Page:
Brought to you by the Wellness Centre Sexual Health and Relationships Team.
It is important to remember that there is a broad range of relationships and that it is essential for any of these relationships to be a healthy. There is no clear definition of a healthy or unhealthy relationship but, generally, a healthy relationship possesses a series of characteristics that can be described in terms of how they affect one’s mental-health.
A healthy relationship has a strong foundation.
Honesty is very important; a relationship based on lies gives no common ground for the soil and nourishment of a healthy relationship.
Respect is another important component that allows for ideas and views to be indulged equally. Respecting one another’s feelings and thoughts is a cherishable quality to look for in any relationship.
Commitment is just as important as any of the previously listed qualities. Moreover, remember that you, just as much as anybody else, deserve and have a right to your opinions, desires, and needs; however, there is no need to be aggressive about it either.
Assertiveness is about expressing your concerns in a polite manner by using a lot of I-statements, such as, “I do not feel comfortable with your proposition” or “I do not like the way you are treating me”. I-statements are a great way to express your concern about something.
We must value ourselves before we value others in a relationship. Before you can love others, you must love yourself. Talk about your feelings with your close friends. It is important to be considerate of all the people involved in a relationship. Do not criticize, blame, or ignore anyone’s ideas, beliefs, or feelings.
While a healthy relationship can be mentally uplifting, an unhealthy relationship can have a huge negative impact on one’s mental health which in turn can affect many aspects of our lives. Although, it sometimes may feel easier to ignore the warning signs of an unhealthy relationship, it is important to be able to recognize these signs and to take action accordingly.
An unhealthy relationship is one that exhausts and drains you emotionally. The “other” person(s) involved in the relationship may leave you feeling empty or out of balance after you interact with them. You may notice that before your encounter with this person, you felt positive, happy, and energized whereas afterwards, you feel as though you have been robbed of those feelings.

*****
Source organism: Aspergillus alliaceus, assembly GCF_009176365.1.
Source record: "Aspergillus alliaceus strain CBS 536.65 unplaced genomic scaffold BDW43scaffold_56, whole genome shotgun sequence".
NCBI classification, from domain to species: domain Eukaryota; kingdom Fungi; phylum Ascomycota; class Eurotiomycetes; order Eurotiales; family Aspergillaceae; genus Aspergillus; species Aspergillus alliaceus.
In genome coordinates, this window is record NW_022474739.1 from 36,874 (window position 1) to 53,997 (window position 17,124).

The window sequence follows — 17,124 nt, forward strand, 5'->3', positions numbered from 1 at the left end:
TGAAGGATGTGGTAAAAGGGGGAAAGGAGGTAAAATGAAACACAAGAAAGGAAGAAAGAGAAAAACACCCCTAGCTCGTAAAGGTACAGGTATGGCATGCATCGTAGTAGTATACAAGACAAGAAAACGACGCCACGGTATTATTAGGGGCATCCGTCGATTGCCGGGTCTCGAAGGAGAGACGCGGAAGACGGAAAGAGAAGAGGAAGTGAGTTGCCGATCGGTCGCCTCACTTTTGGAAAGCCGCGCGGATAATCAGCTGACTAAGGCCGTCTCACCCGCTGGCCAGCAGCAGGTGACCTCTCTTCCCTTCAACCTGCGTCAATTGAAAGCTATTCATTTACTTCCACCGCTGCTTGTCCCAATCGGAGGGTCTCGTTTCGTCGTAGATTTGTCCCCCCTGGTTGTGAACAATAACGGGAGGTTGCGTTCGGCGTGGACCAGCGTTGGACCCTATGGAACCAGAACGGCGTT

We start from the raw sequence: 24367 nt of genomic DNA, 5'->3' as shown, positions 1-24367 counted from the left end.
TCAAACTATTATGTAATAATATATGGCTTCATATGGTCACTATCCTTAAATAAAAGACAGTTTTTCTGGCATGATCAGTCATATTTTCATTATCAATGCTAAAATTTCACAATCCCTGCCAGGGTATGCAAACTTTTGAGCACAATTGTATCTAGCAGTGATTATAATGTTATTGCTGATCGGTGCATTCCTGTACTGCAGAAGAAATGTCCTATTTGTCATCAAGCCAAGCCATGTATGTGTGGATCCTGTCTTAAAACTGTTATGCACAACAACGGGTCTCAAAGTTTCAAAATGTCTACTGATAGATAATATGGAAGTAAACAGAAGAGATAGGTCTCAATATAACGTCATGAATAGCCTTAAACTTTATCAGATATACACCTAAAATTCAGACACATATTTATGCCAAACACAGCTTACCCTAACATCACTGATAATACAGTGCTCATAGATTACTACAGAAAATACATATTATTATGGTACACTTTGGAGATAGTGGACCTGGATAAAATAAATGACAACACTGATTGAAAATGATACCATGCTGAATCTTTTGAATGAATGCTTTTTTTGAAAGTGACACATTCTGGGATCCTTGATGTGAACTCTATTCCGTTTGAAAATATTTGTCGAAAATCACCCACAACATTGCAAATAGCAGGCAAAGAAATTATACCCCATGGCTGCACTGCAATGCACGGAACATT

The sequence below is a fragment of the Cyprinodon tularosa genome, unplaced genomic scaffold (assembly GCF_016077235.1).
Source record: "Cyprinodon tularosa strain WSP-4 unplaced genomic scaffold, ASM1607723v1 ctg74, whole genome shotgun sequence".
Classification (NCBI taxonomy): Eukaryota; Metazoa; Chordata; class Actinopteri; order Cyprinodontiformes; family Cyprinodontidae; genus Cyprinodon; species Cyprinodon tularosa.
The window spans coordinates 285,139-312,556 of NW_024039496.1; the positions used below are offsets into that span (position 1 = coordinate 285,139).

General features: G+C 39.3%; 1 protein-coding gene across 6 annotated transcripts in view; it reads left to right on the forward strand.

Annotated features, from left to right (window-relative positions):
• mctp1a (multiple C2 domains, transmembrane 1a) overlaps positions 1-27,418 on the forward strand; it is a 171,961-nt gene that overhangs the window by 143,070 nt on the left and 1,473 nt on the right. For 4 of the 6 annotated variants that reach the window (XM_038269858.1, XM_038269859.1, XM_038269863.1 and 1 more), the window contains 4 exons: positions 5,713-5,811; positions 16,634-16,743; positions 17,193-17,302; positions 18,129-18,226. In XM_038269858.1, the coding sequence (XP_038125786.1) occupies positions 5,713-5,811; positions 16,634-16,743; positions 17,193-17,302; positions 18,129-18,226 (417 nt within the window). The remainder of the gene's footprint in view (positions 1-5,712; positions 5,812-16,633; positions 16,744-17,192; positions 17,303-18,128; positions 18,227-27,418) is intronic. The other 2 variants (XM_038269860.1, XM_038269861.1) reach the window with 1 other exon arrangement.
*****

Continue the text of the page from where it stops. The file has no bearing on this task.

In some cases, the “other(s)” constantly attempt to control their partner’s behavior or use intimidation as a way of getting what they want. If you are made to feel afraid by any repeated behaviors, these are most likely signs of a relationship that may be damaging to your mental and/or physical well being. It is important to remember that not all abuse is physical.
In some cases the fear of breaking connection in a relationship may create push and pull dynamics, where love very quickly becomes hate. Sometimes, it is important to ask yourself whether it is positive emotions such as love that is maintaining the relationship or the fear of being alone and without one.
If you suspect that you are involved in an unhealthy relationship, the first step is to recognize that you are dealing with a pattern that is not good for you. Once you see this, you’re halfway home. Next, you must decide to change the dynamics of the relationship, break these patterns by removing yourself from the situation completely, or by getting help (refer to the resources at the end of the video or blog).
You must realize and accept that you can’t change the other person but you DO have control over your own behaviors and choices. You need to change first! This is how you begin to regain your power as an individual. Once you take charge of the relationship, you will begin to be the hero of your mental health.
If you are experiencing some of these signs of an unhealthy relationship, remember that you deserve to have a healthy relationship that invigorates you, sustains a positive sense of self, and one that feels nourishing and uplifting. Healthy relationships support the best in all people involved and do not serve to diminish emotional, physical, or mental well-being.
If you suspect that you are involved in an unhealthy relationship or struggling to break free, please take a look at the following resources:
AMS Speak Easy: Talk to a peer confidentially about how you feel and your thoughts
Hours: Mon to Fri 9am-5pm
Sub North Concourse (Main level)
Counselling Services: Speak to a therapist confidentiality and immediately.
Hours: Mon,Tues, Thurs and Fri 8:30am-4:30pm; Wed 8:30am-7:00pm
1040 Brock Hall
Sexual Support Assault Centre: Confidential service if you are a victim of sexual assault
Sub 119 A/B
And in case you forget all of the above, drop by the Wellness Centre any time from 9am – 5pm in room 183 of Irving.
If you’re finding it difficult to move on from a relationship that you are no longer involved in you may find the following tips useful:
*don’t keep living in the past
*express your thoughts to friends and family
*call old friends
*take care of yourself physically through rest, diet and exercise.
*put away mementos
*expect up days and down days
*postpone major decisions and avoid making big changes in your life.
*find new ways to enjoy the extra time